Of the 200-or-so classic Boeing 747s still in passenger service around the world, perhaps none are more recognizable from afar than KLM’s 11 big blue jumbo jets.
The Dutch flag carrier, which for four decades has relied on jumbo jets as the workforce of its massive transatlantic fleet, is set to retire the remainder of its 747 fleet in the next 18 months. This plane should be missed, particularly by the masses who fly in economy class. Unlike the jets that succeed her, KLM’s 747 features wide, plush economy seats in a well laid out cabin.
I had the chance to fly on one of the airline’s five 747-400s on a recent work trip from New York Kennedy (JFK) to Amsterdam (AMS). These five true passenger 747s hold 408 passengers. The airline also flies six 747 Combi jets, which contain a smaller economy cabin ahead of a full-sized cargo bay.
KLM makes it easy to find and choose 747s through an impeccably well-designed website interface. Alongside price and schedule, the airline prominently lists aircraft type, and in my experience, KLM rarely makes last minute fleet deviations.
I paid an incredible $447 for my return airfare. The ticket was technically a basic economy fare, though unlike many carriers KLM extends full elite benefits to basic economy ticketholders, meaning I could still sit in Economy Comfort seats free of charge.
I paid for the flight using my American Express Platinum Card, which netted 2,235 Membership Rewards points at 5x points per dollar spent through the airline website. If booking through an online travel agency or other travel service, I’d have been better served with my Chase Sapphire Reserve, which earns 3 points on all travel purchases.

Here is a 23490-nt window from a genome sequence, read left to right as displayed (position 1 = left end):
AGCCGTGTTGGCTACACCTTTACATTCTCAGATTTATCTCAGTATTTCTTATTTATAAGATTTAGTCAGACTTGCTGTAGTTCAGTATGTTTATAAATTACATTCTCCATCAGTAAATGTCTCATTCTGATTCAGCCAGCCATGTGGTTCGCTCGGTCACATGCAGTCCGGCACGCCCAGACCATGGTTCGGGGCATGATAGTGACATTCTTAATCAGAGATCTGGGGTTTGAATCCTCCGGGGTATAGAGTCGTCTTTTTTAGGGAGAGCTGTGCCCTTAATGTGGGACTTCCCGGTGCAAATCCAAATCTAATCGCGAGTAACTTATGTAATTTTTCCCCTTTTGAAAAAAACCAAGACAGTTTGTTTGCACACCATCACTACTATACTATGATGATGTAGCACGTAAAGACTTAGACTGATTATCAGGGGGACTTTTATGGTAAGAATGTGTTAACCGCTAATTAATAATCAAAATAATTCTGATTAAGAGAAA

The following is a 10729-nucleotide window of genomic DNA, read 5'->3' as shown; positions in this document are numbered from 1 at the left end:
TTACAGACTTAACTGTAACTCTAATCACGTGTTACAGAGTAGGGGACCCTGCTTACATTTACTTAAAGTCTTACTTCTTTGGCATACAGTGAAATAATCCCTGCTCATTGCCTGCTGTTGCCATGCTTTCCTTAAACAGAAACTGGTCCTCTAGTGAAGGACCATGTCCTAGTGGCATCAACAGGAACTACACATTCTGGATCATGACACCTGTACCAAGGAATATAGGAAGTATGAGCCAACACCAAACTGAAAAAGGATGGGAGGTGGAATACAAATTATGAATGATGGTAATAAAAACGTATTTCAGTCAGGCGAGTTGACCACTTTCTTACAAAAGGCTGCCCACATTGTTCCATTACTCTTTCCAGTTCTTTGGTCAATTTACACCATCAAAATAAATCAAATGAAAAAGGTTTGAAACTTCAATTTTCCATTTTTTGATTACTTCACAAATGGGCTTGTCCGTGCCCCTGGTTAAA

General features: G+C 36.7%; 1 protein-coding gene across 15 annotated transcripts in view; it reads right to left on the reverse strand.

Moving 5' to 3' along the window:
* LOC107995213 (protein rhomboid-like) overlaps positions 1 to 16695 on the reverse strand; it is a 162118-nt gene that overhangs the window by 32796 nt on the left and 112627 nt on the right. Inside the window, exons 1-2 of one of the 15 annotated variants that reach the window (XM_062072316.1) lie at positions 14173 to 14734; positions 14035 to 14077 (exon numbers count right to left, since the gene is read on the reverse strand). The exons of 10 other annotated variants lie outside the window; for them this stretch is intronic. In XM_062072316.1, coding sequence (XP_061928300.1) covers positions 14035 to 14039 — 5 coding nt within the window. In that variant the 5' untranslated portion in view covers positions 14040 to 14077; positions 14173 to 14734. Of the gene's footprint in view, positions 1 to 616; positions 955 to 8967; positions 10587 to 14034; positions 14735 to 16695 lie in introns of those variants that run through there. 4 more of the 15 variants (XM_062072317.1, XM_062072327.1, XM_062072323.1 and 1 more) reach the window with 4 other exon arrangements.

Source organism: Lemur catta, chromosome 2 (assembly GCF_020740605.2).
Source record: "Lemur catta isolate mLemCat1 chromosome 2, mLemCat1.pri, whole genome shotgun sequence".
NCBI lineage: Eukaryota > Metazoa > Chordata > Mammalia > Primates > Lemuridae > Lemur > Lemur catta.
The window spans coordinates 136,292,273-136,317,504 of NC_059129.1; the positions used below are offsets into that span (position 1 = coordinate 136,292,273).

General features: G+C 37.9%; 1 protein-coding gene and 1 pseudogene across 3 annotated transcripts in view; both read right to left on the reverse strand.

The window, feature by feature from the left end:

I’d earn 1,821 SkyMiles on this ticket, at a measly 25 percent of miles flown, but full Medallion Qualification Miles, even on the basic economy fare.
On my eastbound overnight flight, I could choose between an early 747 departure and a later service operated by a Boeing 777.
The 747 is vastly preferable, as I’d confirm on my return one week later. While KLM has standardized armrest-to-armrest seat width across its fleet at 17.5-inches, the armrests and margins on the 777 are noticeably narrower, and KLM now avoids seat padding like its going out of style.
KLM is very welcoming to Delta Medallion frequent flyers. Once a SkyMiles number is added into a reservation, Platinum and Diamond medallions can select any seat — including Economy Comfort seating — for free using the online seat map. Silver and Gold medallions can pick standard seats for free and enjoy a discount on extra legroom and Economy Comfort seating.
When flights depart JFK, KLM shares resources with joint venture partner Delta Air Lines, including check-in. While there is a dedicated check-in counter with KLM branding in the departure hall, all desks are staffed by Delta reservations agents, and KLM passengers can use any Delta check-in, including the SkyPriority lounge.
I was in the mood for something different, so I gave the SkyPriority line at the KLM quarter a try. That ended up being a mistake.